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New Cleaner Diesels Arrive In California

It’s been a long time coming, but buying a new car with a diesel engine is now an option in all 50 states, including California.

Thanks to CARB (the California Air Resources Board) and the lack of pollution advancements in diesel engine technology for the past little while, car shoppers in The Golden State couldn’t get a new car with a diesel engine. Not only did this prevent people from obtaining cars that were more fuel efficient, it also meant that if Californians wanted to run an alternative fuel like biodiesel, buying used was their only option.

The first of the new breed available will be VW’s Jetta TDi, although this will most certainly be followed by Mercedes’ own line-up of diesels. The Jetta in diesel guise provides a combined 33 MPG for the sedan, and a slightly higher 34 MPG for the SportWagen. That’s pretty impressive for a car the size and weight of a new Jetta (VWs have been on the porky side for a while), so for certain kind of buyers, say new families, a clean diesel Jetta SportWagen could be a very good answer to their transportation questions.

A large part of cleaner-running diesels in 2008 is the fact that the government reformulated what goes into diesel fuel; in this case, they lowered the amount of sulfur allowed, so that gave automakers a leg up. In the case of the cleaner-burning diesel engines, both VW and Mercedes are using a catalytic converter that stores a diesel engine’s high NOx emissions. This, although prosaic and mundane, is more than a bit of a breakthrough, given that the first answer from Merc was to inject urea into the exhaust header. (The way we understand it NOx, or nitrogen oxide, can be chemically bound to urea, rendered inert, and then flushed out the tail pipe of the car. The new catalytic converter is far more elegant.)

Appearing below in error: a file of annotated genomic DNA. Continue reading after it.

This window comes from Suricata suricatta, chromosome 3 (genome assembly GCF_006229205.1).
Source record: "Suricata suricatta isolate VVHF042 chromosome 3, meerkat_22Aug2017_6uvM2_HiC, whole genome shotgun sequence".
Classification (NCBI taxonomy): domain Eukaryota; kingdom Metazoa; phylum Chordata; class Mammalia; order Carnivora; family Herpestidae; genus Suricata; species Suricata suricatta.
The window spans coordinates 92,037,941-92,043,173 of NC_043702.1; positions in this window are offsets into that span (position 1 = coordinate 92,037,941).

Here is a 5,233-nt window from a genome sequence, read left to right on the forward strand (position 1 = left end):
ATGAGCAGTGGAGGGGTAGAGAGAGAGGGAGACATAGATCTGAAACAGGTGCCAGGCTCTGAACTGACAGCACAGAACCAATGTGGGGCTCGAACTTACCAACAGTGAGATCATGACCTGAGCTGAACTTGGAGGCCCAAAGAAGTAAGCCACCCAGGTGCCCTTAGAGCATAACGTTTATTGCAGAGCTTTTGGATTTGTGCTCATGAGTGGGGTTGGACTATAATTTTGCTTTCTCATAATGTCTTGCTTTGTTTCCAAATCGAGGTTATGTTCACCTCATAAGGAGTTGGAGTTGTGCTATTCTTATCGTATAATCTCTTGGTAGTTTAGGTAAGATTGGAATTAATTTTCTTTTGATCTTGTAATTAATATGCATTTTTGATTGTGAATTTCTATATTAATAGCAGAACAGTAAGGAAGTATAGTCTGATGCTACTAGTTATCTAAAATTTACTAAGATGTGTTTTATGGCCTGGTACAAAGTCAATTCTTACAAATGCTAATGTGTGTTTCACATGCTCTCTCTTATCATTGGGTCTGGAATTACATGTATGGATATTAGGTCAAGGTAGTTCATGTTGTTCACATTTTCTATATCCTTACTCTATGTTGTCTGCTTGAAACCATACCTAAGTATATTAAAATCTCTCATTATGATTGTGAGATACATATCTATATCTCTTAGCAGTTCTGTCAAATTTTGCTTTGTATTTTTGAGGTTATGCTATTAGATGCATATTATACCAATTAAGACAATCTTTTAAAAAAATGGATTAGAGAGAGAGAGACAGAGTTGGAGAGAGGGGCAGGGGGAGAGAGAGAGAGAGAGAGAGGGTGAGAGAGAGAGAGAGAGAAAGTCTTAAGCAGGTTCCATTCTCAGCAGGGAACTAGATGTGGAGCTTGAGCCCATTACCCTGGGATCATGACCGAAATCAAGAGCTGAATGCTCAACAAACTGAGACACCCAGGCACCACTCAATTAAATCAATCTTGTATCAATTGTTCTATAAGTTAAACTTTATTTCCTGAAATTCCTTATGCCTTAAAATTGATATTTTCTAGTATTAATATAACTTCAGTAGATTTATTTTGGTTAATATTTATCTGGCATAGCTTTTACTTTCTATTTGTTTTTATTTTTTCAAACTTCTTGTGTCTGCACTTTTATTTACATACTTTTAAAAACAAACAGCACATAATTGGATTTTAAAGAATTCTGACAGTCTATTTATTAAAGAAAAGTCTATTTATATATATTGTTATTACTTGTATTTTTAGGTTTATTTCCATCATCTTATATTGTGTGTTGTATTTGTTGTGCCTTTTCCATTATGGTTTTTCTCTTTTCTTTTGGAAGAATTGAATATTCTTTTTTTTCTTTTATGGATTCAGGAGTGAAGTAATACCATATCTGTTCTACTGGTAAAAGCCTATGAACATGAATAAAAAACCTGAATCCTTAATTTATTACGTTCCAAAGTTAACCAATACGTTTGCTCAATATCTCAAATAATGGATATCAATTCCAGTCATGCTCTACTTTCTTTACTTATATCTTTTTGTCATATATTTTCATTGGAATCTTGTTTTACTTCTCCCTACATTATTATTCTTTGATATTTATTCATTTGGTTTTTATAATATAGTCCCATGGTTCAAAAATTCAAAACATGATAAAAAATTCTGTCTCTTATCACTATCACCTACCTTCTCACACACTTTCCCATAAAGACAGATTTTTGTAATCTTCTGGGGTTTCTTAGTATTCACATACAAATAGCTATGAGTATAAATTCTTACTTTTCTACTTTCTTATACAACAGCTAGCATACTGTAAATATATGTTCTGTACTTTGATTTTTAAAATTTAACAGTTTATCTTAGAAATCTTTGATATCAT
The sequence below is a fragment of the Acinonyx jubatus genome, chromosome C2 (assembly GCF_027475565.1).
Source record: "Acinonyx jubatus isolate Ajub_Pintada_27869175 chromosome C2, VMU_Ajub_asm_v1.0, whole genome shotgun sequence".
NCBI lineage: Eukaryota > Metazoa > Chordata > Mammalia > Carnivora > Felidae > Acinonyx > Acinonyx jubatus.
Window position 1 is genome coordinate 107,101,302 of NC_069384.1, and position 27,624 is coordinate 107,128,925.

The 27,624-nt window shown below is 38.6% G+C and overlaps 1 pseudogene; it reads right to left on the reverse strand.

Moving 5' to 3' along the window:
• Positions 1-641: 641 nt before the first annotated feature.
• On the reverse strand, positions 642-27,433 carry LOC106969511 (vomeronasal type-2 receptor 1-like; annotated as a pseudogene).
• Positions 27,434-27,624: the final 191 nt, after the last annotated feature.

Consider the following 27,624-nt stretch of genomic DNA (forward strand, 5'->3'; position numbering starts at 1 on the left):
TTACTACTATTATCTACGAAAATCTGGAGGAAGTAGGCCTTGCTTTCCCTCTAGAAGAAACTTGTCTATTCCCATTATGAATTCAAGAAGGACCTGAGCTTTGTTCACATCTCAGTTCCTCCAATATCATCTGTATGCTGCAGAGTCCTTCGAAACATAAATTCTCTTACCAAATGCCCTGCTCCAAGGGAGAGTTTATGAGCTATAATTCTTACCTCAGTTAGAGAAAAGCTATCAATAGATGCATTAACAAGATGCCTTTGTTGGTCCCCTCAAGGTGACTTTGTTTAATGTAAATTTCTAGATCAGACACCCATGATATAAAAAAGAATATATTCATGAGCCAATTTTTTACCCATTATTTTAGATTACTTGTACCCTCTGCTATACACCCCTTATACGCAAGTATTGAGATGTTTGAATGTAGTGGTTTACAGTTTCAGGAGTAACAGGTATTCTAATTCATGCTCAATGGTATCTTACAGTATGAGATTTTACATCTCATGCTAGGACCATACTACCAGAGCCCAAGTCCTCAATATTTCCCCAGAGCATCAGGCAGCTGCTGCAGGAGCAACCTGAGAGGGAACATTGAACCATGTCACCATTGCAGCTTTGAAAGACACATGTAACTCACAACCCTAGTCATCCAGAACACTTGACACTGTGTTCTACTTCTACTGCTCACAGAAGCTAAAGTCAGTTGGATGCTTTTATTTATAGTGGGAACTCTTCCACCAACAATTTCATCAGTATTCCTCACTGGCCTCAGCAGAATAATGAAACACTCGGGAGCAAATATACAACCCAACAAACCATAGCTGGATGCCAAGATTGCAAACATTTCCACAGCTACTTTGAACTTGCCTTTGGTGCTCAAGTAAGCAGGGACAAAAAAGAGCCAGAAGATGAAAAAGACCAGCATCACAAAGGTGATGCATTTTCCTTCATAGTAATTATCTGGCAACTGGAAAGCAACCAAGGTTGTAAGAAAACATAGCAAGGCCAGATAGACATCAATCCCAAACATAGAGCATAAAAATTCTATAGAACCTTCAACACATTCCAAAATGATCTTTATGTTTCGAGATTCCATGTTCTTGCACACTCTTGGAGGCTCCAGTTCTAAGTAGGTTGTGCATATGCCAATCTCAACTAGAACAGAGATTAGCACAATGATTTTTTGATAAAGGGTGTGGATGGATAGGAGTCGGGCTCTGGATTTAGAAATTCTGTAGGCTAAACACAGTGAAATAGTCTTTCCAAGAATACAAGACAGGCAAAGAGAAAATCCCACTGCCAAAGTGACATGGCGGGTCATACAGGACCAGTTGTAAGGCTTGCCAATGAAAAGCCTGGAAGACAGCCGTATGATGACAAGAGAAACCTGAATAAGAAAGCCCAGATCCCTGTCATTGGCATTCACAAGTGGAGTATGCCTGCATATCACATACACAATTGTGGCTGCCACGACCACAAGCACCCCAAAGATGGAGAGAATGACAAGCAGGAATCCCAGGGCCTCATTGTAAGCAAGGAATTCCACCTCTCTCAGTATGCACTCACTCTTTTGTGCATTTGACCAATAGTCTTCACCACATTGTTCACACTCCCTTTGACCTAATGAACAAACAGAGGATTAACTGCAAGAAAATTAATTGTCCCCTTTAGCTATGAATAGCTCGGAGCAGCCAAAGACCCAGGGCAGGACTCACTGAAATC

If you want to go beyond low-sulfur diesel, consider putting some biodiesel in your tank. But note that your vehicle warranty may be effected affected for fuels that are blended with more than 20 percent biodiesel — check here for details.

So, the new clean diesel Jettas are here — prices start at $21,990.

9 Responses to “New Cleaner Diesels Arrive In California”

  1. Ron, Good question on how the cat works.

    Near as I can tell, MB started calling it a “storage catalyst” a few months ago, but I never saw any explanation as to what that meant.

    The gist of what I got was that it was a cat like that found on gasoline powered cars, only with different materials coating allowing it to do its chemical work.

    I’m not sure if it’s vanadium or not, but I do know that it’s not platinum (as in gasoline fueled cars).

    From what I read, the new diesel cats will function in the same way as existing cats, i.e. it’s part of the exhaust system, and you don’t have to worry about it (unless it corrodes, gets plugged, gets holed by a rock etc etc etc).

    I do know that the new gen of diesel engines are using particulate filters that have to be replaced. Not sure of the service interval for that, but as I recall, it’s somewhere in the 100K range, so not all that often.

    If anyone out there DOES know, please write in

  2. Affected, not effected.. I’m not even a journalist and something like that shouts out. Anyway 33mpg isn’t really that great .. double that and you’re really talking. HOW does the CC “store” the Nox? is it converted to a powder or a solid.. or is this a euphemism and it isn’t really “stored”? I would expect the CC to need renewing flushing whatever. plus it probably uses vanadium or other rare earth metal extracted at great damage to the green. Earth.